However, as knowledge of the ecological consequences of land use/land cover conversions on  soil  quality  is  increasingly  becoming  available  (Papendick, 1991; Ghuman et al., 1991; Veldkamp, 1994; Lal, 1994; Juo et al.,  1996; Hartemink, 2008), the dimension, extent and magnitude of these changes and particularly their effects, which vary from one region to another, needs to be properly estimated on spatial and temporal basis  especially  in  view  of the existing diversity of physical  and socio-economic development interventions in the region.


Studies on the edaphic effects of conversions of land use/land cover from grassland to croplands and related uses appeared limited, particularly when compared with rather more familiar and detailed studies of conversions from forest to croplands (Hartemink, 2008). Majority of such studies  were  more skewed in favour of the forest biomes to the detriment of tropical grassland biomes.  Even the limited studies that have so  far been conducted on the effects of land use /land cover change on soil quality are themselves limited in scope as many have not quantified the extent and nature of the changes in spatial and temporal perspectives  first before  examining the  effects  of such changes  on soils quality   (Bowman et al., 2000;  Wilson et al., 2003 ;   Mulugeta,   2004; Braimoh et al., 2006; Chen et al. , 2006; Fasina et al., 2007;  Shamsollah et al., 2007; Moustafa et al., 2008 etc). S ince information on the type, extent and nature of land use /land cover change is important in assessing and properly understanding the effects of the change on soil quality, an integrated study involving a combined use of sound techniques such as Remote sensing (RS), Global Positioning  System (GPS), and Geographic  Information  System (GIS), as well as laboratory analysis is required to both identify the type, extent and pattern/trend of the changes over spatial and temporal scales and their effects on soil quality. The need for such a study constitutes  the  problem  of research interest here and hence this study intends to advance understanding in this direction by utilising the same  methodological  approach in  examining  human and biophysical aspects of land use and cover change in semi-arid parts  of northern Katsina state.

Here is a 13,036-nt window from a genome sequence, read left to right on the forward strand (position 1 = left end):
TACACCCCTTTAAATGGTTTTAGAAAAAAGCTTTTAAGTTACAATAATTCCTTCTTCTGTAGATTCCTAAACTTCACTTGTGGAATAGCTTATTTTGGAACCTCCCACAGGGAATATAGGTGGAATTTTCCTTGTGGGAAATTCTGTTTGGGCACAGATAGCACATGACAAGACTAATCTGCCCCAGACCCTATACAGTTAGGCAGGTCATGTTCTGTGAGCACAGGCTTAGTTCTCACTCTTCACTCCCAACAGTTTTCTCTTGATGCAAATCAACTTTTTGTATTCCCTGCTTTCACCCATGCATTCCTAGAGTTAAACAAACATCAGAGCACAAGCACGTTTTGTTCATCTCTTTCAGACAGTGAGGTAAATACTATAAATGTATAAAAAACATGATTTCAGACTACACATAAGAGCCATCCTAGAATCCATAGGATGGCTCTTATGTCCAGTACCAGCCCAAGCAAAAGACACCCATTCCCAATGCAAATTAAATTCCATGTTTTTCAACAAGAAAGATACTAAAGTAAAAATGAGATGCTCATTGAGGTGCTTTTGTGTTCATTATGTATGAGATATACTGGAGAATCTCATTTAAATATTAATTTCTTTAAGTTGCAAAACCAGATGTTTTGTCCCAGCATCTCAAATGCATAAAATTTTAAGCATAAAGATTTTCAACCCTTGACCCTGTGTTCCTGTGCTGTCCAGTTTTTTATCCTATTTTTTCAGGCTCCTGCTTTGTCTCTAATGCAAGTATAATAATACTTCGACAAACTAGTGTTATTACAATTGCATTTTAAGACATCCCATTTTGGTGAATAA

Research Questions

The study seeks to provide answers to the following questions that constitute the research questions:

  1. What is the spatial extent of Land use/Land cover change within the study period?
  2. What is the pattern (change scenario/trajectory) of Land use/Land cover change observed in the study area?
  3. What are the effects of various changes observed on the fertility of the soil in the study area?

Have the observed changes in Land use/Land cover similar or uniform effects on the quality of soil in the study area?


1 .3      Aim  and Objectives


The study seeks to assess the effects of Land use/Land cover changes on soil quality in parts of Katsina state, Nigeria. In specific terms, the objectives of the study are to:

Examine the nature and processes of Land use/land cover changes.

  1. Examine the temporal and spatial changes in land use /land cover in the study area.

iii.        Examine the rate and extent of changes in land use/land cover in

the study area.

1v.        Generate and examine change scenarios/trajectories using sub sets of areas that have manifested LULC changes across the study area.

  1. Collect and analyse soil  samples from identified change scenario areas in order to assess the effects of the various change trajectories/scenarios on soil quality.


1 .4      Justification  of the  Study


In virtually all semi-arid regions of the world,  development is dependent heavily on natural resources (FAO, 2001; S anchez, 2002), and hence regular assessments through monitoring of changes in environmental  components  such as land use  and land cover and their effects on such environmental variables as soil quality should constitute an integral part of resource management planning. The whole thrust of soil quality  research  arose  from the  recognition that soils are a vital component of and provide necessary services to the ecosystem (Daily et al. 1997), and that the ability of soils to continue to provide those services is threatened by degradation (Sanders, 1992). Thus, a research that shall promote understanding of the consequences of changes in land use and land cover on soil quality appears to have scientific relevance.